THE BOOTLEG FILES: “MOURNING BECOMES ELECTRA”

This week in The Bootleg Files, we take a look at an infamous Americanized Greek tragedy. No, it is not the films of Nia Vardalos – it is the 1947 version of “Mourning Becomes Electra.”

“Mourning Becomes Electra” is based on the 1931 drama by Eugene O’Neill, who was arguably America’s greatest playwright. Strangely, O’Neill’s plays always felt stiff and stagy when adapted to the screen. Even the best of the O’Neill-inspired films were cinematically lacking, but they inevitably became classics due solely to the bravura performances therein (Greta Garbo in “Anna Christie,” Paul Robeson in “The Emperor Jones,” the ensemble casts of “Long Day’s Journey into Night” and “The Iceman Cometh”).

“Mourning Becomes Electra” was not a great play to begin with. In adapting Aeschylus’ “Oresteia” trilogy into a 19th century New England environment, O’Neill wound up with a six-hour trilogy which was among the heaviest plays ever staged on Broadway. The idea of bringing this mammoth and, admittedly, lumbering work to the screen seemed like a foolhardy endeavor. Unfortunately for moviegoers everywhere, there was a surplus of fools willing to push ahead with this endeavor.

The film version of “Mourning Becomes Electra” boiled the O’Neill text down to a three-hour running time. While it offered a more commercially viable alternative than the original six hours, it was still uncommonly long for a non-epic motion picture (most of the film is centered in a mansion).

The crux of the story remained intact: the Mannon family is in turmoil when the patriarch, Brigadier General Ezra Mannon, returns home in poor health from the Civil War. His wife Christine, who always loathed him, has been carrying on an affair with the dashing sea captain Adam Brant. Their daughter Lavinia, whose devotion to her father borders on incestuous, discovers her mother’s infidelity and is fueled by twin passions: her long-simmering hatred of her mother and her own unrequited love for the handsome sea captain. Then there is Orin Mannon, the son of Ezra and Christine, who comes home with his own war injuries. When Ezra dies suddenly, Lavinia and Orin conspire the bring revenge against their mother by murdering her lover. Rather than bring closure, this only creates more bloody complications.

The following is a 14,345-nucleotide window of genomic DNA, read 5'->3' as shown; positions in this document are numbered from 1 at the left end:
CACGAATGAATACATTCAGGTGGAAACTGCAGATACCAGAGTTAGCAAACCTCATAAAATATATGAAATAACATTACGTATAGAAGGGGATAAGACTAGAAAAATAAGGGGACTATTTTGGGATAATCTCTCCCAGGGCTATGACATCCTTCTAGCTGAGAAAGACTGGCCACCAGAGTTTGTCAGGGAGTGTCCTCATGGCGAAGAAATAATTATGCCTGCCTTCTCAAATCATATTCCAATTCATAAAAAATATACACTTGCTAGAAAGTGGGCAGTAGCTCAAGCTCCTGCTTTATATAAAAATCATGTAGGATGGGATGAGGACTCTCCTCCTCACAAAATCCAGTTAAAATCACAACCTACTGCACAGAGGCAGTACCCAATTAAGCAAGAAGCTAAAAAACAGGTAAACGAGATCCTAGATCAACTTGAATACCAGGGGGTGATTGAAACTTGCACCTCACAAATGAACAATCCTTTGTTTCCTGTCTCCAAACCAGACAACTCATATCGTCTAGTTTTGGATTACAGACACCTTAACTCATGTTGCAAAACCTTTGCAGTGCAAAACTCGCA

Clearly there is a great story in here, but sadly “Mourning Becomes Electra” went haywire thanks in large part to its casting. The central character of Lavinia was played by Rosalind Russell in what is clearly among the worst performances of the 1940s. Russell was never a subtle actress, but her overkill worked wonders primarily in larger-than-life comedies (“His Girl Friday,” “Auntie Mame”). As Lavinia, Russell plumbs the character’s turmoil and comes up with sawdust melodrama acting: intense glaring, fists clutching her heart, screaming in lieu of speaking and a perpetual sneer. At 40 years old, she was also two decades too old for the role (she actually looks much older on screen). Rather than coming across as a troubled young woman, she appears more like a deranged middle-aged woman. Her scenes with Katina Paxinou, who plays her mother, are extremely awkward since Paxinou was seven years her senior in real life and the women seemed more like sisters than mother and child.

Paxinou’s presence is equally problematic. The only possible reason the Greek actress was cast here was because the role of Christine was originally played on Broadway by the great Russian star Alla Nazimova and it was assumed someone with a funny accent had to fill the slot. Paxinou was no slouch in the overacting department (her performance as the fiery Spanish partisan in “For Whom the Bell Tolls” won her an Oscar), but here she is so stiff that it appears rigor mortis is taking over. The searing fury of O’Neill’s dialogue is lost in her thick, icy line readings. Rather than inspire scalding emotions by those around her, she seems to encourage overacting by castmates who feel a void in her presence.